Spring 1994 • Vol. XVI No. 2 PoetryApril 1, 1994 |

Capitalism as We Know It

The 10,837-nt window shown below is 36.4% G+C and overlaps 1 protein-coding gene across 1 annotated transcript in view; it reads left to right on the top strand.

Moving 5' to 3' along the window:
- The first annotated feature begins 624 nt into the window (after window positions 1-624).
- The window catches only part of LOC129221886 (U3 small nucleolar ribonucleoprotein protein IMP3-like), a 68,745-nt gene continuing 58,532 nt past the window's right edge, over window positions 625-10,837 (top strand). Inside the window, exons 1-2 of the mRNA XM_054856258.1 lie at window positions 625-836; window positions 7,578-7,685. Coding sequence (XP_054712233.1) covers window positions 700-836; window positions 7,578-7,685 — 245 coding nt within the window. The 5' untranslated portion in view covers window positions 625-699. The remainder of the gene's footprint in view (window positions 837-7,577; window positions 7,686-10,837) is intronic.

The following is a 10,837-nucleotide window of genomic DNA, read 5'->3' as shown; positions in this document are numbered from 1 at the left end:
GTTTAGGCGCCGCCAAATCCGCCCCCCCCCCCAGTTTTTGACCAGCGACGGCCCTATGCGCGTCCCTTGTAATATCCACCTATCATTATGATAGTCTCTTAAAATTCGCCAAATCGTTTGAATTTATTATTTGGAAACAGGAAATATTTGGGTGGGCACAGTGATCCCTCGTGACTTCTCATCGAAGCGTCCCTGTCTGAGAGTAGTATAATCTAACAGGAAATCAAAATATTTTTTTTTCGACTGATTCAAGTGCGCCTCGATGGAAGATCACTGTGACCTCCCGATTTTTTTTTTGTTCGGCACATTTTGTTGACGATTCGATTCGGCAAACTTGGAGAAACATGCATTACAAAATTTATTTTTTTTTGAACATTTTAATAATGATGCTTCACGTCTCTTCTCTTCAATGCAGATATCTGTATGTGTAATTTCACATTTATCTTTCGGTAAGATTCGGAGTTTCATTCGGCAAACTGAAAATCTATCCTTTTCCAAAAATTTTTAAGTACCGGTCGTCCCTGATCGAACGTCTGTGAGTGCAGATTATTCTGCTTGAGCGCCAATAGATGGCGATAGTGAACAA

I say I'm ready to settle down, take root, buy a house, but no one in my rented room wants this to happen. They think as a homeowner I'll have something missing from my life, something tacky and precious to them as the motel-green shag carpet they're sprawled on where they have a good view of the alleyway that doubles as kitchen with the appliances in optimistic colors like harvest gold and avocado. Someone knows a house perfect for me, eight hundred square feet, old enough for a historical plaque, and owned by Bertrand Russell's daughter. I want to pull out my encyclopedia or History of Philosophy because it sounds too Edwardian, too much like tea with Lytton Strachey and Lady Ottoline Morrell, too many decades between me and it, but others in the room seem more bemused that Bertrand Russell's daughter is named Felicity, such a '60s name like Chastity, Flower or Liberty. By the table laden with drinks and the discordant colors of Southwest snack food--blue corn chips, green sal

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